Wednesday, 29 January 2014

An article and a Story in The People's Friend Special

 
Lots to celebrate today, with an article and a short story in this month's People's Friend. Having them both in the same issue, though, isn't chance - the article 'Message from the Front' is linked to my story 'Forget Me Not'.
 
My story starts when care worker, Jade, sees an old WW1 silk postcard on old Edie's bedside table. Beside it is a photograph of a young soldier and his bride. Jade asks her about the card and so begins a tale of devotion, friendship and love... think Pearl Harbour (but for the previous war).

The illustration (shown on the right) was specially commissioned for the story by Mark Viney. Thank you Mark - you have captured the sentiment in the story so well.
 
The story was inspired by a set of WW1 silk postcards that were left to me by my Aunt Edith. They were originally in a frame but as it was broken, I took the cards out and it was then I noticed that some had some writing on the back.
 


The cards have always fascinated me and I wanted to find out more about them. The article is about the history of these cards. Originally embroidered by hand, they were produced in France and Belgium to sell as souvenirs to soldiers posted on the front. Around 10 million were made.

Some of the cards would have had a central portion cut out of them as a flap so that a tiny greeting card could be inserted in a pocket behind the silk front and the back. The cards would have cost the equivalent of 10p in today's money.

The most popular designs were military, patriotic or romantic designs.
 


If you want to read more about the origin of these postcards and how they were made, or would like to read my story, The People's Friend Special is in the shops now.



24 comments:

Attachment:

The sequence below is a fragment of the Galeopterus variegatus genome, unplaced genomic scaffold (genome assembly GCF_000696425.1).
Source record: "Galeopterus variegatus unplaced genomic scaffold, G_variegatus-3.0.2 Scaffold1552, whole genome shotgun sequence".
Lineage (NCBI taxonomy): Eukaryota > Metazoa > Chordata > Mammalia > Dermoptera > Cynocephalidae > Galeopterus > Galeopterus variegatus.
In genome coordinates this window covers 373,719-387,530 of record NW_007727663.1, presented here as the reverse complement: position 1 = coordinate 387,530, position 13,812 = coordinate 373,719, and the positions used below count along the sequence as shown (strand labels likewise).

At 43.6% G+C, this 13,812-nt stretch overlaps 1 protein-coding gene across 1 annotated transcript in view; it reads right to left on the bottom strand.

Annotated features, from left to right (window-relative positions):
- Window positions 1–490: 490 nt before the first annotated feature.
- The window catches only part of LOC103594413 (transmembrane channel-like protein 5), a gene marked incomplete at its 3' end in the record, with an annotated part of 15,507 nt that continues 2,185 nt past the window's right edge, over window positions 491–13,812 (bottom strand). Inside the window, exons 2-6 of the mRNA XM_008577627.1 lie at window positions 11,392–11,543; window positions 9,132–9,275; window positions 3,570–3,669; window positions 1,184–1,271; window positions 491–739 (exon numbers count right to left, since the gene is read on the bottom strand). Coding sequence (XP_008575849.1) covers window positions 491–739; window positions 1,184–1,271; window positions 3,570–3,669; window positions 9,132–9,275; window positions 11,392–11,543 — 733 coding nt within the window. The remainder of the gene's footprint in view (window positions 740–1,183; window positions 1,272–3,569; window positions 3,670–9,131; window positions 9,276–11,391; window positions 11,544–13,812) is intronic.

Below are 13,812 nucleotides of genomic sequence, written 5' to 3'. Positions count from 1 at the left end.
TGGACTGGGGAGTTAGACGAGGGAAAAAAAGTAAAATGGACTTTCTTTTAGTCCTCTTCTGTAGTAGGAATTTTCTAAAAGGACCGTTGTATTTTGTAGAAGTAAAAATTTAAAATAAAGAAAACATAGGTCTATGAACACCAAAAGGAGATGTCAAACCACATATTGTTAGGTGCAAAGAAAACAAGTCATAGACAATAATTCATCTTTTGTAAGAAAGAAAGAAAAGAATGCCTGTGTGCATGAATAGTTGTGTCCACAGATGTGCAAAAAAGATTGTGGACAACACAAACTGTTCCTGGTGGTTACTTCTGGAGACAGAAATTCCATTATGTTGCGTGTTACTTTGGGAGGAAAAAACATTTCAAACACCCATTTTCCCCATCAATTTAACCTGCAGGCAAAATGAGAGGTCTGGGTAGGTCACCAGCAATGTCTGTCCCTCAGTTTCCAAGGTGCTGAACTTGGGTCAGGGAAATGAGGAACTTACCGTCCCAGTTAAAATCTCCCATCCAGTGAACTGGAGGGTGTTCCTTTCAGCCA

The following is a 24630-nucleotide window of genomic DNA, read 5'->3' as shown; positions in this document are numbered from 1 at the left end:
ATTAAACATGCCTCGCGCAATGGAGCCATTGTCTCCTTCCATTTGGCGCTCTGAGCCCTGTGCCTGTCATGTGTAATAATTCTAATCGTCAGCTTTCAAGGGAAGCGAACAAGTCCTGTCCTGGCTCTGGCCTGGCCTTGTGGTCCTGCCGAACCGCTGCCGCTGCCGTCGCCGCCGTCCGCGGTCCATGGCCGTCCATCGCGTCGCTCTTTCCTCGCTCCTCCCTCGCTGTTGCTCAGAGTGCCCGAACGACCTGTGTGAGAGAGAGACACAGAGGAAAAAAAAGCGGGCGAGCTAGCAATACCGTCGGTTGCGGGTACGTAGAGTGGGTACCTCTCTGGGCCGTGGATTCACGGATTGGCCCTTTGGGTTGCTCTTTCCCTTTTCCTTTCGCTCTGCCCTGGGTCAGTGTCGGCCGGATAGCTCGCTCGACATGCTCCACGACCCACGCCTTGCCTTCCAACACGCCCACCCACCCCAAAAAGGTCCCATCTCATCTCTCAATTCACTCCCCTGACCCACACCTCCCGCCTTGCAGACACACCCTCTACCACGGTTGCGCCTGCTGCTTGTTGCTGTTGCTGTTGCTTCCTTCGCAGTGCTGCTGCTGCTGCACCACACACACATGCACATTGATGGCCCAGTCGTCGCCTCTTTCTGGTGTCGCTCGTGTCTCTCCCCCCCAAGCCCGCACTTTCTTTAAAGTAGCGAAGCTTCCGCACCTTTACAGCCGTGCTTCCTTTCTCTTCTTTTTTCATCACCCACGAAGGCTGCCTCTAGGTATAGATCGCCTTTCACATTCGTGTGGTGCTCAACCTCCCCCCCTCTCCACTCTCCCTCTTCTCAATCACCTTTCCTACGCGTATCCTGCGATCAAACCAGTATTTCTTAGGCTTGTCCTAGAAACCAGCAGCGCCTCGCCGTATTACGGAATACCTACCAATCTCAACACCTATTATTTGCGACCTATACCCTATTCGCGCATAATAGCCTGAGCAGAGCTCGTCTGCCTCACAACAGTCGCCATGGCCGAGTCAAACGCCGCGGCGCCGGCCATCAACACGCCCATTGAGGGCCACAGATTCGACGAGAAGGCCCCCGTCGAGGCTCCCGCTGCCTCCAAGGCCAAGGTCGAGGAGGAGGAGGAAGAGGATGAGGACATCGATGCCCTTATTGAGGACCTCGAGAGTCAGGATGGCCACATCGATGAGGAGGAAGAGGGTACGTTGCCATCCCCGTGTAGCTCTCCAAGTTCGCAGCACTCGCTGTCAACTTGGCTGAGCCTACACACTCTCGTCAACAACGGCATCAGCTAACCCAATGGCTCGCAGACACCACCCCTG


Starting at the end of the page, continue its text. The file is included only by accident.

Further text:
1. It's fantastic artwork, Wendy, and I'm off to read your story now.
    xxPat

    ReplyDelete
  2. Oh, I'm so pleased this is out having heard the history. Can't wait to read both the story and the article. Better get to the shop right now ... Well done on a double PF whammy, Wendy.

    ReplyDelete
    Replies
    1. If I remember, I'll show you the postcards next week, Tracy.

      Delete
  3. Congratulations on your double whammy.

    ReplyDelete
    Replies
    1. That was a 'prompt' reply, Patsy (you'll have to read Patsy's blog post to understand this, I'm afraid).

      Delete
  4. Congratulations on both the article and the story, Wendy. I love any stories that are historically based but to have the silk postcards yourself from Aunt Edith must give the story that 'extra' something.

    ReplyDelete
    Replies
    1. Yes it does, Jan - that's why I called the elderly lady Edie.

      Delete
  5. Congratulations. I love hearing about the inspirations for stories and this is a particularly good one! I'm sure Aunt Edith would be delighted!

    ReplyDelete
  6. You're on a roll Wendy,great news.

    ReplyDelete
  7. Congratulations on the double, Wendy! Your aunt would be so chuffed x

    ReplyDelete
  8. I'll put PF on the shopping list. I'd be interested in your article as I have several of these cards. They were tucked inside my great-grandmother's bible.
    Well done, Wendy.

    ReplyDelete
    Replies
    1. What a great place to find them, Lynne.

      Delete
  9. How wonderful, Wendy - I love the sound of the article and the story!

    ReplyDelete
    Replies
    1. Thanks, Rosemary. I'm just about to have a go at your 'First Draft' proofreading task in Writer's Forum.

      Delete
  10. I've never heard of these postcards: how interesting. I've got an old album of postcards that came from a great aunt (I think), and there are messages on the back of them. Maybe I should take a closer look.

    ReplyDelete
    Replies
    1. Yes have a look at them and see what they're like.

      Delete
  11. Beautiful postcards, what a lovely family heirloom. We used to know someone who collected cigarette cards but these are far more interesting. Congratulations on your success with PF!

    ReplyDelete
    Replies
    1. Thank you Cara. I used to have cigarette cards as well

      Delete
  12. Hi Wendy, what I wonderful story, and so topical at the moment too. I wonder how much social history is stored in attics?

    ReplyDelete